A large prospective audit of morbidity and mortality associated with feeding gastrostomies in the community.
Clin Nutr. 2016 Jan 21;
Authors: Clarke E, Pitts N, Latchford A, Lewis S
BACKGROUND & AIMS: Morbidity after 30 days and morbidity after 1 year from gastrostomy placement is poorly characterised as patients are discharged into the community. We prospectively recorded morbidity and mortality associated with gastrostomy placement over a five year period.
PATIENTS AND METHODS: Community dietitians regularly reviewed all patients with a gastrostomy after hospital discharge, prospectively recording morbidity and mortality between 2008 and 2012. In addition hospital databases and case notes were examined. Recorded morbidity included insertion site infection, leakage, over granulation, haemorrhage and buried bumper.
RESULTS: The commonest indication for PEG placement was following an acute cerebral injury. There were no deaths and few complications directly related to gastrostomy insertion in 350 patients. We collected a total of 571 years of gastrostomy data. Mortality within 30 days was predominantly from a respiratory infection. 30 day, 3 and 12 month cumulative mortality (and morbidity) were 8% (2%), 16% (10%) and 35% (15%) respectively. 38% of patients required treatment for an insertion site infection with 70% of these having further infections. Overall there was a site infection every 2.1 years a gastrostomy was in situ. Complications such as buried bumpers (5(1.4%)), persistent fistulas (0) and over granulation (7(2%)) were rare. Few gastrostomies required replacement (11%).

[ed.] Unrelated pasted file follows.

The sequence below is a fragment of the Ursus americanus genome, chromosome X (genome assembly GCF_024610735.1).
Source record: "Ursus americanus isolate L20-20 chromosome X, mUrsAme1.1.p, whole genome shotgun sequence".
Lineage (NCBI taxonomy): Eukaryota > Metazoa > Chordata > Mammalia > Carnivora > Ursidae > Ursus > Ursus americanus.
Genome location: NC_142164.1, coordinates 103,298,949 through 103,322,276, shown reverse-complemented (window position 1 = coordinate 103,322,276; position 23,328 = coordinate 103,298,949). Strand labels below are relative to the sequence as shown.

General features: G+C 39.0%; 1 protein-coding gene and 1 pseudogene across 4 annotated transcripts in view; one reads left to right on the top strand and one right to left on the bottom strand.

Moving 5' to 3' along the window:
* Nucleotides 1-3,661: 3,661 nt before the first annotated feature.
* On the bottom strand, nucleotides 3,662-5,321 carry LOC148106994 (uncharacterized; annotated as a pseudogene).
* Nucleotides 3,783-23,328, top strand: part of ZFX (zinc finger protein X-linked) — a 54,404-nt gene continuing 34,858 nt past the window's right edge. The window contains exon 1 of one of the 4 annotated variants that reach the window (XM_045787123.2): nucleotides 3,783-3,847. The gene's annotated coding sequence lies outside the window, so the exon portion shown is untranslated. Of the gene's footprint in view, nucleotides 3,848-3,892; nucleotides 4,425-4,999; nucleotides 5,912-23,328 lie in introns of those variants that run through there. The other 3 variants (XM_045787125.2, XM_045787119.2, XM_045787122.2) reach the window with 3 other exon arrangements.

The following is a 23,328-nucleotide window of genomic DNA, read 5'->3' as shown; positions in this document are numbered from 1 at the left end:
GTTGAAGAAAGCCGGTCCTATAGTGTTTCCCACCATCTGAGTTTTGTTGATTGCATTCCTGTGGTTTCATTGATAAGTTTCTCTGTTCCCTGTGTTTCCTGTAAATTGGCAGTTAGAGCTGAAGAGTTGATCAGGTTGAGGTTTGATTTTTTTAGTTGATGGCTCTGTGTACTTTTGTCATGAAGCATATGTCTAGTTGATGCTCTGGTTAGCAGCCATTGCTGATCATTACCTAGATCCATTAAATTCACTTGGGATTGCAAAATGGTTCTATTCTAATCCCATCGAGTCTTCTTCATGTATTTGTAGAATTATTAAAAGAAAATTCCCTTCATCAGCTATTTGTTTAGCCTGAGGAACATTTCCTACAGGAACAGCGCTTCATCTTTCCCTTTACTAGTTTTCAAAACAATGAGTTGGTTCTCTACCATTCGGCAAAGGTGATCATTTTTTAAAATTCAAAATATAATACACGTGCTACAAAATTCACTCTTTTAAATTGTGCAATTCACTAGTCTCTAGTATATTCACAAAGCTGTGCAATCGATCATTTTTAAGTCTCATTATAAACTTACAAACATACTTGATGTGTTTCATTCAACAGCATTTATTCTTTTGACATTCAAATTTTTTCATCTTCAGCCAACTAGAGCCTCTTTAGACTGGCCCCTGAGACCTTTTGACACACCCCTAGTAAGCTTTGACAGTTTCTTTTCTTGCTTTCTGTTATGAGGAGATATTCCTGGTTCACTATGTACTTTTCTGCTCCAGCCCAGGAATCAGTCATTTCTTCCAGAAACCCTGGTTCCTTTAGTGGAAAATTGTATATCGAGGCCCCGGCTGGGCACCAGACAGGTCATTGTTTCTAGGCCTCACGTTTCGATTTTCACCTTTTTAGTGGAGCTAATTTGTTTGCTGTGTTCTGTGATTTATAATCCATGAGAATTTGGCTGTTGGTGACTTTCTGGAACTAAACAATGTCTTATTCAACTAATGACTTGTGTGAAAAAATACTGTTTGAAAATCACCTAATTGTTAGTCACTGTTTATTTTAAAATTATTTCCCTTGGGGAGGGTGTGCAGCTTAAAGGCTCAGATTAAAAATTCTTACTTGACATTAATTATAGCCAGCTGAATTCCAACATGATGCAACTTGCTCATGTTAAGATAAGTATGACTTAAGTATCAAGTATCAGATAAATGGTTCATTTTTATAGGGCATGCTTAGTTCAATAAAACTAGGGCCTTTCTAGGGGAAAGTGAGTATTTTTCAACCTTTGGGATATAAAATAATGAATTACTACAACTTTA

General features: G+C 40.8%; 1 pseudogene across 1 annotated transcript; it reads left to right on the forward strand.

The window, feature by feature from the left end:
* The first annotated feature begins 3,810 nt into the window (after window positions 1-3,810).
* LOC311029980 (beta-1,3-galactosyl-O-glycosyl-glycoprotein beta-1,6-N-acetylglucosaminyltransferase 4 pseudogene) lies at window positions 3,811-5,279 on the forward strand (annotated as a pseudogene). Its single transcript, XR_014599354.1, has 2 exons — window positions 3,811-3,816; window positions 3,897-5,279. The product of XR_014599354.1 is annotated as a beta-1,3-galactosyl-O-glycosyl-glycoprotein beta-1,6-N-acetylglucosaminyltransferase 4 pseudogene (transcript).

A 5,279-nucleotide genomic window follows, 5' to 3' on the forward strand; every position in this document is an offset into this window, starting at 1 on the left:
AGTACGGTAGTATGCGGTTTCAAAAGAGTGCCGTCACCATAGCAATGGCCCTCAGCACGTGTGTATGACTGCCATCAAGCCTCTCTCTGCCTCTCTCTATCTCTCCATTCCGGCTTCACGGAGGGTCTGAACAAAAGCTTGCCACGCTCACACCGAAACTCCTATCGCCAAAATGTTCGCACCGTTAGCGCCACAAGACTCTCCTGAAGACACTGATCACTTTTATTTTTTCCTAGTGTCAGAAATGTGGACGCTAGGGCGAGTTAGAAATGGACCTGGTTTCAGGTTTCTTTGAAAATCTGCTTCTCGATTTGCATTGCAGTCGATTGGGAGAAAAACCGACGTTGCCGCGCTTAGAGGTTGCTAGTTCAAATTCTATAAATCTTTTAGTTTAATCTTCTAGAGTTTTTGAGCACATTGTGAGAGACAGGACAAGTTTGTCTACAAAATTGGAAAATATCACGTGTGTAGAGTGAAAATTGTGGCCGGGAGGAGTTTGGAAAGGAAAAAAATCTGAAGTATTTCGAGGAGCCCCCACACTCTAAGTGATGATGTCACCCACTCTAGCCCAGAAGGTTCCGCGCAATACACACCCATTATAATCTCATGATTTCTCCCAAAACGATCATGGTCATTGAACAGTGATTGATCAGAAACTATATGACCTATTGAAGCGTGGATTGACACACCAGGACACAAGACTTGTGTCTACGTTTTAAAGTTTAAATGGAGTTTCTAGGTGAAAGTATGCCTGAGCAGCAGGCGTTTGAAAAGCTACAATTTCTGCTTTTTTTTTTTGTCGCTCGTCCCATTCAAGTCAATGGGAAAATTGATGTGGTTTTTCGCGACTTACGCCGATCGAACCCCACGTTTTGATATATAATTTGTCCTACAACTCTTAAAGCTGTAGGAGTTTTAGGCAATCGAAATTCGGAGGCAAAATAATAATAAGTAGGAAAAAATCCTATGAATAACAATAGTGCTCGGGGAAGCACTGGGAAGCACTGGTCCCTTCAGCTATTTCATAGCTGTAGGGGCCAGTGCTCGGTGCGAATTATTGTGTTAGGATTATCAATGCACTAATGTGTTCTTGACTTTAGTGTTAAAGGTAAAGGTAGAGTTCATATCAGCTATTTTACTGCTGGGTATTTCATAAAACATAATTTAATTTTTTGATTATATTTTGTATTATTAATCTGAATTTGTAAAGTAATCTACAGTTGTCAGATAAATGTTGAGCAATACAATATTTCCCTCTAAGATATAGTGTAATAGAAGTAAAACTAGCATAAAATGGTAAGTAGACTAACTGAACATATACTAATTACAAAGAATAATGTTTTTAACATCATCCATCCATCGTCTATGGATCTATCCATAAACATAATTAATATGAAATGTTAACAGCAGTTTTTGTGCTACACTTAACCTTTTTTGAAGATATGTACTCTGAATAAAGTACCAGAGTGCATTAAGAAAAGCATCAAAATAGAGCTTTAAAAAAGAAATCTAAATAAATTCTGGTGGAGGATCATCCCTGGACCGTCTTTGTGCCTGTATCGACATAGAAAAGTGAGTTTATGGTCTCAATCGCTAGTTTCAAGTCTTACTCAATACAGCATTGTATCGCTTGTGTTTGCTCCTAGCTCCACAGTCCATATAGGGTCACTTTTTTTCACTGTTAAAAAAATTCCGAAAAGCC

CONCLUSION: We have demonstrated reassuringly low rates of gastrostomy-associated morbidity and mortality. There was no direct mortality. The greatest morbidity resulted from gastrostomy-site infection.
PMID: 26874913 [PubMed - as supplied by publisher]